Heat shield is new type of 'invisibility cloak'

French researchers say special coatings can isolate objects from heat or concentrate heat, similar to how waves are diffused for cloaking.

Martin LaMonica Former Staff writer, CNET News
Martin LaMonica is a senior writer covering green tech and cutting-edge technologies. He joined CNET in 2002 to cover enterprise IT and Web development and was previously executive editor of IT publication InfoWorld.
Martin LaMonica
2 min read
This heat map shows how heat flows from left to right but how the heat is squeezed into the central space. Optics Express

Researchers are taking the notion of a light-deflecting "invisibility cloak" into the realm of heat.

A paper in the journal Optics Express yesterday describes a method to control the diffusion of heat similar to how researchers cloak objects to render them invisible.

By controlling how heat flows, the paper's authors intend to build materials that keep electronics cool or concentrate heat for solar power generation. Prototype thermal cloaks for microelectronics are expected to be ready within months.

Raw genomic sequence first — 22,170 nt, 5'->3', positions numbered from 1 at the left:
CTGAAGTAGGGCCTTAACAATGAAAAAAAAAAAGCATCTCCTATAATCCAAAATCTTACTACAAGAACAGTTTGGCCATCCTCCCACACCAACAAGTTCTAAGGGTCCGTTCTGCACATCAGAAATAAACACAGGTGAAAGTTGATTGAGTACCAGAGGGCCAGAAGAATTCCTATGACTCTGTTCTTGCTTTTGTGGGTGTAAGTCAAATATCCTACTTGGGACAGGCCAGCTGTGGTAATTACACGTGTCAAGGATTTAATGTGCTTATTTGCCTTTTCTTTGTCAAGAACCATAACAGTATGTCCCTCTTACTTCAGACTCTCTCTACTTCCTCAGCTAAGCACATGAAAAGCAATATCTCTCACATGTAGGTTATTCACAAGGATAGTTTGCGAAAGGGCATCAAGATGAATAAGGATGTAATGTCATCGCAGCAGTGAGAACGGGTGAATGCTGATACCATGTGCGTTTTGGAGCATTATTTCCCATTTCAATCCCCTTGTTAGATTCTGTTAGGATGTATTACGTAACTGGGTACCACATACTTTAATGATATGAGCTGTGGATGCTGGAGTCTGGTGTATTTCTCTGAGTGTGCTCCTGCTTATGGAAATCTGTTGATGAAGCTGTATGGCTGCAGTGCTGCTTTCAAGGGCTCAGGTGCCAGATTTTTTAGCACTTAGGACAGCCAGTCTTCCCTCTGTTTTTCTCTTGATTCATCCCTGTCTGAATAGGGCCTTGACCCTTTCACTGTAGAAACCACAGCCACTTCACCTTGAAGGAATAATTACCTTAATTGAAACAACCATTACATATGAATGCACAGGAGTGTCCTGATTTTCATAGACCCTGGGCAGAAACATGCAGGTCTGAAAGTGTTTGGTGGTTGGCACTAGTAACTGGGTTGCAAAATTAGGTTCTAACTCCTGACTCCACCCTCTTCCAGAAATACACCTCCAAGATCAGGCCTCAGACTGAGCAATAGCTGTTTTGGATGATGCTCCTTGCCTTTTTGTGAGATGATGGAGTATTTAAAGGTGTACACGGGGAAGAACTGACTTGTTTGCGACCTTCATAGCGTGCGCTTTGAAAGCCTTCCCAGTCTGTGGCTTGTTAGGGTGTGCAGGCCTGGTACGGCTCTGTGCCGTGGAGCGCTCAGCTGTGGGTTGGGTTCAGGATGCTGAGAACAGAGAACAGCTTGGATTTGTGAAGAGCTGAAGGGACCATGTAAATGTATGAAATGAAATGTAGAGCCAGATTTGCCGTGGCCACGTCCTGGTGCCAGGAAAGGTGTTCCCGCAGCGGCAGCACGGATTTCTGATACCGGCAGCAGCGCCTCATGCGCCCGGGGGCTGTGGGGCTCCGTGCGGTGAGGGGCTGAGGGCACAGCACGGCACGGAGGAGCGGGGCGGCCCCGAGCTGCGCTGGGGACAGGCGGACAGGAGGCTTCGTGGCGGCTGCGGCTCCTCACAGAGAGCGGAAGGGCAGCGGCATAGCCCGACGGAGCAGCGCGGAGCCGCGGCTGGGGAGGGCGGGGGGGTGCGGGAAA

In the past few years, researchers have made advances in specialized materials that scatter light, sound, or seismic waves which hit an object in a way that counteracts normal reflection. In the case of light, the effect is to cloak the object from view, which can be used for military aircraft or optical instruments.

The Optics Express paper describes the how thermal cloaking can work by applying mathematics from optics. A key difference is that, unlike light waves, heat is diffused, moving from hot to cold. By using special coatings, researchers said they can manipulate how the heat flows.

"We can design a cloak so that heat diffuses around an invisibility region, which is then protected from heat. Or we can force heat to concentrate in a small volume, which will then heat up very rapidly," Sebastien Guenneau, a researcher at the University of Aix-Marseille and France's Centre National de la Reserche Scientifique (CRNS), said in a statement.

Guenneau expects that heat shields could protect microelectronic devices, such as semiconductors, from overheating or in the future, supercomputers and space craft. Concentrating heat from sunlight could make existing solar products more productive, too, he said.

"Our key goal with this research was to control the way heat diffuses in a manner similar to those that have already been achieved for waves, such as light waves or sound waves, by using the tools of transformation optics," he said.